Joshua Smith wrote:I must admit that I find the sheer amount of time people spend pondering decompression to be somewhat baffling. I use a combination of my Shearwater computer and good ol' vplanner for decompression dives. I've done many, many dives in the 150-250' range, and enough in the 250-300' range to be pretty comfortable with them. I've never had so much as a niggle. I guess I just don't see much of a need to modify what I'm doing, or to try and game or manipulate something that works pretty darn well, as far as I can see. Like, if I devoted a whole ton of time and resources to it, I *might* be able to modify the motor in my van enough to make it 3% more powerful, or get another 1.7 mpg out of it, but I'm just not that interested. Seems to me the whole deal has been figured out as well as is reasonably necessary.


Someone wise told me once (it may have been Simon Mitchell, I forgot where this was) that deco stress is basically bi-modal. There is a group of divers who are fine with pretty much anything "close" and a group that never seem to feel quite right no matter what they do or how they try to adjust their profiles.



OK. I'm enlightened enough to accept that nugget as wisdom. And I like it a lot, fwiw.
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Re: Decompression and dive computer

Post by Sounder » Thu Aug 05, 2010 7:56 pm

Geek wrote:
Maverick wrote:
Tubesnout23 wrote:This may be an 'off the wall' question...

My Gekko computer manual explains what happens to the computer when the decompression limit has been ignored and the dive becomes a decompression dive...Now I can read the manual several times and try to memorize its content but should I deliberately put myself into a decompression dive in order to fully understand what the text in the manual means or it is a foolish exercise?



dude thats the silliest thing i have ever heard. should someone get hit by a school bus just so the can understand reconstructive surgery they read about in a text book?


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Re: Decompression and dive computer

Post by Geek » Thu Aug 05, 2010 7:53 pm

Maverick wrote:
Tubesnout23 wrote:This may be an 'off the wall' question...

My Gekko computer manual explains what happens to the computer when the decompression limit has been ignored and the dive becomes a decompression dive...Now I can read the manual several times and try to memorize its content but should I deliberately put myself into a decompression dive in order to fully understand what the text in the manual means or it is a foolish exercise?



dude thats the silliest thing i have ever heard. should someone get hit by a school bus just so the can understand reconstructive surgery they read about in a text book?


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Re: Decompression and dive computer

Post by Maverick » Thu Aug 05, 2010 7:24 pm

Tubesnout23 wrote:This may be an 'off the wall' question...

My Gekko computer manual explains what happens to the computer when the decompression limit has been ignored and the dive becomes a decompression dive...Now I can read the manual several times and try to memorize its content but should I deliberately put myself into a decompression dive in order to fully understand what the text in the manual means or it is a foolish exercise?



dude thats the silliest thing i have ever heard. should someone get hit by a school bus just so the can understand reconstructive surgery they read about in a text book?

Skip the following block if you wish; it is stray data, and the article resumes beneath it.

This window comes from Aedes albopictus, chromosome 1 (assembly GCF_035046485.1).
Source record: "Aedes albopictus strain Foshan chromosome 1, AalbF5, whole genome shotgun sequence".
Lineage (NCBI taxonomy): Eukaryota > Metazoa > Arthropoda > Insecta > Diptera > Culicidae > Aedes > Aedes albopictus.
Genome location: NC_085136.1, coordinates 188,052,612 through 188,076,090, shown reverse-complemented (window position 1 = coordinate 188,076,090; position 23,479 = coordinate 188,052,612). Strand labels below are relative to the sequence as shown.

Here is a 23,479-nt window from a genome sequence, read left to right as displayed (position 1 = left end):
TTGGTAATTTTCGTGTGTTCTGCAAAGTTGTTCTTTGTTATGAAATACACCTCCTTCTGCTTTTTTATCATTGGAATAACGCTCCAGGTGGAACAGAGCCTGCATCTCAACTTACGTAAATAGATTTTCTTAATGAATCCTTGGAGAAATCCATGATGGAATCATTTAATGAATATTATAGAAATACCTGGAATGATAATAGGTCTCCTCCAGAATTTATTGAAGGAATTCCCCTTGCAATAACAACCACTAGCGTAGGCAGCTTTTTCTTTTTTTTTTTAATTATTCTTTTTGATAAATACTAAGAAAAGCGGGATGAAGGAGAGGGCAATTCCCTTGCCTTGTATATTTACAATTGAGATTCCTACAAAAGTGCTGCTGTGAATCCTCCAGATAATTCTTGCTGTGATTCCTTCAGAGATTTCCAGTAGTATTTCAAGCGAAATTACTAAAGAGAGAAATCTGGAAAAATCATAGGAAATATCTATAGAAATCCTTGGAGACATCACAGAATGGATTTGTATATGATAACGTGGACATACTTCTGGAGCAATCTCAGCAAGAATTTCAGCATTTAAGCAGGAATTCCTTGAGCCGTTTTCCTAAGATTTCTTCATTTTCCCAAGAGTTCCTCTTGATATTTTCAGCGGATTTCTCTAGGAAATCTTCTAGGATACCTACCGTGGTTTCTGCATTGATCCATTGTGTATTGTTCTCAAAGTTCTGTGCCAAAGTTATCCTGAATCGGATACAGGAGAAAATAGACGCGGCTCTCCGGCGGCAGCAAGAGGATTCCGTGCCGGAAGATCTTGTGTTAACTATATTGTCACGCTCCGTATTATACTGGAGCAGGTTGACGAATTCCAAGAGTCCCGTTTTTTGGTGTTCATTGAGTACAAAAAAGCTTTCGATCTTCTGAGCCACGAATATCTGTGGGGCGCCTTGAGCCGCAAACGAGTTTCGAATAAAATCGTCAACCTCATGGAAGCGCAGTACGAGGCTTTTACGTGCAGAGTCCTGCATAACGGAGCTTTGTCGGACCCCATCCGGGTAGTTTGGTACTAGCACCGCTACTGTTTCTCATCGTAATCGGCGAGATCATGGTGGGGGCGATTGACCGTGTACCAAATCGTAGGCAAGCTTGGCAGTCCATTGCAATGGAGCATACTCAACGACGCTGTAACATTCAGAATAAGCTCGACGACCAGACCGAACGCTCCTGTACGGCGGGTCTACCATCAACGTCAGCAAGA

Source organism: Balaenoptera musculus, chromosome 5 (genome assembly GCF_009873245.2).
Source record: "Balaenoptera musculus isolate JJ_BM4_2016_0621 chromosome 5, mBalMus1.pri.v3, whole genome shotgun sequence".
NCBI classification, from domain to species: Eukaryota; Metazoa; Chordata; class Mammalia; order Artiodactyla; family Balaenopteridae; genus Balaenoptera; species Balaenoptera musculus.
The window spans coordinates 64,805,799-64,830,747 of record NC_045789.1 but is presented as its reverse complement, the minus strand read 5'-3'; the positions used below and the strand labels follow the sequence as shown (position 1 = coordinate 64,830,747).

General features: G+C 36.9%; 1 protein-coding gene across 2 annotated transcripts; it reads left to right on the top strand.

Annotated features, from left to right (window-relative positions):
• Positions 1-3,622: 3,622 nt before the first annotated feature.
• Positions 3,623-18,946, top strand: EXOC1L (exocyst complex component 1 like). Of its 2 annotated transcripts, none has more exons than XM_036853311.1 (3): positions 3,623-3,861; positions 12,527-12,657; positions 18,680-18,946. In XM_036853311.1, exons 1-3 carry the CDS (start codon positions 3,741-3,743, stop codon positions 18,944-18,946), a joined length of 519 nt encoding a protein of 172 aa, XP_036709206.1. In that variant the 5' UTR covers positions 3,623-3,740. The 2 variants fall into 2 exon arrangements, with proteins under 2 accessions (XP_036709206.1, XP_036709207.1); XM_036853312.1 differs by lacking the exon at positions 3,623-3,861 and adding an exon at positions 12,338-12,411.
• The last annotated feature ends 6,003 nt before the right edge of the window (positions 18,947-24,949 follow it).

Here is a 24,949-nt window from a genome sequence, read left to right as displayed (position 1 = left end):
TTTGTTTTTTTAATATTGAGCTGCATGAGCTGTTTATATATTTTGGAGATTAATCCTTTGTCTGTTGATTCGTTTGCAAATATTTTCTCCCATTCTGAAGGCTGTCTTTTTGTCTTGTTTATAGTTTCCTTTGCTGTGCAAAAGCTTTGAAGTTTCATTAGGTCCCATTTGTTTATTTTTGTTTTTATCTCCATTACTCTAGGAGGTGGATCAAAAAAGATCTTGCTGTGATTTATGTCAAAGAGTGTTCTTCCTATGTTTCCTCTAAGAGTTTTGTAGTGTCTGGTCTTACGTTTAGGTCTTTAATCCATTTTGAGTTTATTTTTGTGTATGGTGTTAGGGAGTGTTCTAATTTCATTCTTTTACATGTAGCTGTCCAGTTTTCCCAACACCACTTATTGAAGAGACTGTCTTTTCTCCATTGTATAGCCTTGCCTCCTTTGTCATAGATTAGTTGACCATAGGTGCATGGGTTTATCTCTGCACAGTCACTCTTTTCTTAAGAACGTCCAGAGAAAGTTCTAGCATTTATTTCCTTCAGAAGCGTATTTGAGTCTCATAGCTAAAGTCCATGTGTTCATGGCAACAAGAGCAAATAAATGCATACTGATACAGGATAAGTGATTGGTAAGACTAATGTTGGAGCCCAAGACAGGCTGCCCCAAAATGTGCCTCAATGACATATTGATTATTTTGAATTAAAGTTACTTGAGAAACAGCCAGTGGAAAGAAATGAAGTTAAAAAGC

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Re: Decompression and dive computer

Post by CaptnJack » Thu Aug 05, 2010 5:58 pm

Joshua Smith wrote:I must admit that I find the sheer amount of time people spend pondering decompression to be somewhat baffling. I use a combination of my Shearwater computer and good ol' vplanner for decompression dives. I've done many, many dives in the 150-250' range, and enough in the 250-300' range to be pretty comfortable with them. I've never had so much as a niggle. I guess I just don't see much of a need to modify what I'm doing, or to try and game or manipulate something that works pretty darn well, as far as I can see. Like, if I devoted a whole ton of time and resources to it, I *might* be able to modify the motor in my van enough to make it 3% more powerful, or get another 1.7 mpg out of it, but I'm just not that interested. Seems to me the whole deal has been figured out as well as is reasonably necessary.


Someone wise told me once (it may have been Simon Mitchell, I forgot where this was) that deco stress is basically bi-modal. There is a group of divers who are fine with pretty much anything "close" and a group that never seem to feel quite right no matter what they do or how they try to adjust their profiles.
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Re: Decompression and dive computer

Post by ArcticDiver » Thu Aug 05, 2010 4:12 pm

Sitting here reading this thread on my Blackberry while my "travel agent" is planning my next dive trip. I am reminded of a conversation I had when I was a new diver.

I said that if no one knew factually vs theoretically what caused DCS and people used a fairly broad spectrum of algorithms to avoid DCS and, in any case, DCS is rare and there are "undeserved" hits maybe there is no such thing as an absolutely safe dive. Without an absolute safe dive definition there is no concrete definition of "conservative" or "aggressive"dives as applied to DCS.

There is also something to be learned on this subject from experience with aviators in hyperbaric chambers. At the total organism level there is quite a bit of variation between people and from day to day.